I'm not sure what the rules are in Canada but here in the U.S. the pilot has to have the field in sight, the runway in sight, or a succeeding aircraft that is also landing at the field in sight, *before* being issued a visual approach clearance. If there is a preceding aircraft for the approach and the pilot in the succeeding aircraft does not have it in sight, but has the field in sight, then radar separation needs to be provided until the #2 aircraft has the #1 aircraft in sight and can maintain visual separation. Again, this is in the U.S. Canadian rules may differ somewhat.
As to the other part of your question, I don't know all the radar sites involved, but the loss of one radar site does not necessarily mean that there is no radar coverage at all. It could be that there is still coverage, but it might be degraded or spotty. But if there is no coverage, I believe the aircraft can still be cleared for the visual approach, but radar service will be terminated once there is no radar coverage. In that case, the pilot will be responsible for separation from that point on until landing, unless there is a control tower operating. In that case, the tower would provide separation.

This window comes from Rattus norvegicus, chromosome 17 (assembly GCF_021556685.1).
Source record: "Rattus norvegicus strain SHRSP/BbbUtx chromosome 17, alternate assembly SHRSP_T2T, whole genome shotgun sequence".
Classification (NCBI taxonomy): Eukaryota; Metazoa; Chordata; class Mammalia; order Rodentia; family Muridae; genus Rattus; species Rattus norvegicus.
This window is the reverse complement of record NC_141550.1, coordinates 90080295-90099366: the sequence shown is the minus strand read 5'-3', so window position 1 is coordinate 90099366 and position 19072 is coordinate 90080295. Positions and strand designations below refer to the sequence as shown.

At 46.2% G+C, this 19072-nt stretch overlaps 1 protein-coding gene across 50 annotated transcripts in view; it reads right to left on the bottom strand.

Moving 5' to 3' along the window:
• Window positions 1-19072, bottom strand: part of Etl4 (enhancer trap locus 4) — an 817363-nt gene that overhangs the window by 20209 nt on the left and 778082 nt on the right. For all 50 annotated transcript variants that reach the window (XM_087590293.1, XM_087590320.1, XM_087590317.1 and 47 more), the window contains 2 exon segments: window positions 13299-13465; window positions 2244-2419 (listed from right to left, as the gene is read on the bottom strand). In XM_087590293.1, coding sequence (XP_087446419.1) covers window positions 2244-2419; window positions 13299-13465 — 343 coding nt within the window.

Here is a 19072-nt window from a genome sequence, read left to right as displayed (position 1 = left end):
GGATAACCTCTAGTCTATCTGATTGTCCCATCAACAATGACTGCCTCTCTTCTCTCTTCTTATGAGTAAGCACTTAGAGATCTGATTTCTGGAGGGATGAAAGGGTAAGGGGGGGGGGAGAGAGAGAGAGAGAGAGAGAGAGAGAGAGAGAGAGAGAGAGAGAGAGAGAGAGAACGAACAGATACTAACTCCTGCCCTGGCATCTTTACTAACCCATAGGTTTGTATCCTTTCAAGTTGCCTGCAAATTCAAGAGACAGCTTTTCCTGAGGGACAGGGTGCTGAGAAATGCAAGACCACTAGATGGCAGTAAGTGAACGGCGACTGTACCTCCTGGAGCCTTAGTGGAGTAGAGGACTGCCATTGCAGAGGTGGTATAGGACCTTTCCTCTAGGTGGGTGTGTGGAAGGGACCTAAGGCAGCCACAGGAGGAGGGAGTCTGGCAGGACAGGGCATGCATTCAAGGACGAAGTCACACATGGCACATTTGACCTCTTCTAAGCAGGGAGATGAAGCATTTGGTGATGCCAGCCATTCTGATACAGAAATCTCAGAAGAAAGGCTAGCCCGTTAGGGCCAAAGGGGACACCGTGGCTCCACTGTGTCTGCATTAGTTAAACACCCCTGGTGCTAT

Hope this helps.